In the football world, August brings the heat in more ways than one. Heat illnesses are common, but certainly avoidable, in youth football. It first starts with the coaching staff, as each coach should be thoroughly educated on topic of heat exhaustion and illness. Attitude matters- do not discount the dangers of the sun.
Youth football athletes may suffer from various levels of heat related injuries(from minor to more severe). For states in the southern regions, particularly Texas, heat related injuries are especially a concern. As coaches we will pay attention to exertional heat illnesses, these are caused by intense exercise in the sun. Football kids wear equipment which compounds the increase in body temperature. Here are tips for football play in hot weather:
- Coach, be cognizant of best times to work your kids on the practice field. Morning hours, and after 7pm are generally best times to avoid the high heat.
- Take breaks out of the sun. We are believers in efficiency at practice, therefore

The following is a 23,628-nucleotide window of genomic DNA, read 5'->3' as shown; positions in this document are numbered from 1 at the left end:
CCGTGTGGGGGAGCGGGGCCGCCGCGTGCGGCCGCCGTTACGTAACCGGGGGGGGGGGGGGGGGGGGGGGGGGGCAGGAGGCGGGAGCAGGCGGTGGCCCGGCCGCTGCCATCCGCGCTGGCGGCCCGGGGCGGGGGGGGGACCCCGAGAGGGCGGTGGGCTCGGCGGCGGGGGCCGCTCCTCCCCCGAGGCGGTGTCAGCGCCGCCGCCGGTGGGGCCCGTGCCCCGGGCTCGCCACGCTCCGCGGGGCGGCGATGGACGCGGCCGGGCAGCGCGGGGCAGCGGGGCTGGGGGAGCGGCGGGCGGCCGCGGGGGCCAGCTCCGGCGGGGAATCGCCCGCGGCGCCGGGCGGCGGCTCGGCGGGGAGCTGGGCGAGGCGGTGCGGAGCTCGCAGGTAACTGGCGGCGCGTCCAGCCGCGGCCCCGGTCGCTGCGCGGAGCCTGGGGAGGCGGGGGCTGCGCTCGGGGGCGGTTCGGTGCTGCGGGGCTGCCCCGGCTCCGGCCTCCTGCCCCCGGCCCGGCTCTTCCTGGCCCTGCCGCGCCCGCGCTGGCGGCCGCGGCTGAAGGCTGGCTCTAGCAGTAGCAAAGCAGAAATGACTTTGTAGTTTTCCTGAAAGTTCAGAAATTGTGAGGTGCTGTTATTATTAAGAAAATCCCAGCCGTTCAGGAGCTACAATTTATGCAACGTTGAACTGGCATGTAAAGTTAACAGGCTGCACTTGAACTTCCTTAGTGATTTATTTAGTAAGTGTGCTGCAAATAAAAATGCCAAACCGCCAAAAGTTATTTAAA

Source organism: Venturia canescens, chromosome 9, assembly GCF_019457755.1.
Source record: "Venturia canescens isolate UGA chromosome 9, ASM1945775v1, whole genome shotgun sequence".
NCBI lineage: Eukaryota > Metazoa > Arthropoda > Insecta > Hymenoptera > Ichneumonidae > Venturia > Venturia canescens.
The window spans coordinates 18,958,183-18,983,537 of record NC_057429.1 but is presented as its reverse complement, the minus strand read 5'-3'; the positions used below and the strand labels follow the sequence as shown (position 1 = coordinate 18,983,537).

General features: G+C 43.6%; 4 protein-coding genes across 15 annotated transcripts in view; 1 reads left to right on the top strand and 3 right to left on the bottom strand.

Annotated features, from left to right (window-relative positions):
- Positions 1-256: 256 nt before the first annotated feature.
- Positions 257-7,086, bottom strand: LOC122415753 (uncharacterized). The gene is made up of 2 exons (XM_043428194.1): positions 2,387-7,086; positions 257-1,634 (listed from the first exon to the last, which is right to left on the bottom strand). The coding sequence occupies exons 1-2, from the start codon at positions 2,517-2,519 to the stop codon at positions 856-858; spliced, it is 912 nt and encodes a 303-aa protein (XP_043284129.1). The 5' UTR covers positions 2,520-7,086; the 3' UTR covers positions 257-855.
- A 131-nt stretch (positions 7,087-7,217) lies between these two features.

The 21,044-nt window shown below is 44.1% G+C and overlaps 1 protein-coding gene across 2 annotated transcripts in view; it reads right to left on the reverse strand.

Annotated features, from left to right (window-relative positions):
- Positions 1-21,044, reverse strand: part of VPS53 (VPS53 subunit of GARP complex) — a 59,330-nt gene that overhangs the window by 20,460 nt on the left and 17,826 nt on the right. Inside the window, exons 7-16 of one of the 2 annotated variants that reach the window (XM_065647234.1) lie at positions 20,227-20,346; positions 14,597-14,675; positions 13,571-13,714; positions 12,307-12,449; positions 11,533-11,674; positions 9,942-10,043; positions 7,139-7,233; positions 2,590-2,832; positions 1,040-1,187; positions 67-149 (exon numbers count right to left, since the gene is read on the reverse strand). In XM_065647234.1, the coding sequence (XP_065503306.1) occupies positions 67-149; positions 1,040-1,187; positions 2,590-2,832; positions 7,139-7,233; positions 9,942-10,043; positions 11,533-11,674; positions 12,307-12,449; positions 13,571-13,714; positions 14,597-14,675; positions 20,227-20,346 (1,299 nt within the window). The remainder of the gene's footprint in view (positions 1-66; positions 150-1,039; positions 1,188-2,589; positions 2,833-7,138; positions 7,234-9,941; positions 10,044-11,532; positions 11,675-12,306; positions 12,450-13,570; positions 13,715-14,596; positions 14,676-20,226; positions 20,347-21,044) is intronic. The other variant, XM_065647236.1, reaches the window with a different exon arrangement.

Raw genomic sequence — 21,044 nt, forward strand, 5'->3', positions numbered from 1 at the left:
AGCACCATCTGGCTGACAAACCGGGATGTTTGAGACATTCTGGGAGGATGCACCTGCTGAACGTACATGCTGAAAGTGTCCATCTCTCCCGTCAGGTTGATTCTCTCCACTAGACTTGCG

- Hydration is always a priority, therefore water consumption is key and as a coach you should be obsessive about ensuring your kids are properly hydrated. It’s all about consistency (before, during and after time on the football field). Water, water and more water. Drinking 8 ounces every 20 minutes is favorable.
- Get your kids used to the hot temperatures. Look for signs of heat exhaustion. Deep heavy breathes, vomiting, cramping (indicates dehydration), mental confusion, signs of dizziness or fatigue, listen to what your kids tell you. Even mild cases need attention.
- Encourage your kids to eat foods, specifically fruits, that help to hydrate such as watermelon, and citrus fruits.
- Have a cooler of ice at every game. Dip towels into these buckets and apply to your athletes. You will find many uses for these ice coolers!
Read our article- Hydrate and Dominate
When it comes to heat exhaustion as an athlete, it’s not about being a hero on the field, instead it is important to pay attention to what your body is saying to you. If you feel ill, come off the field and seek medical care.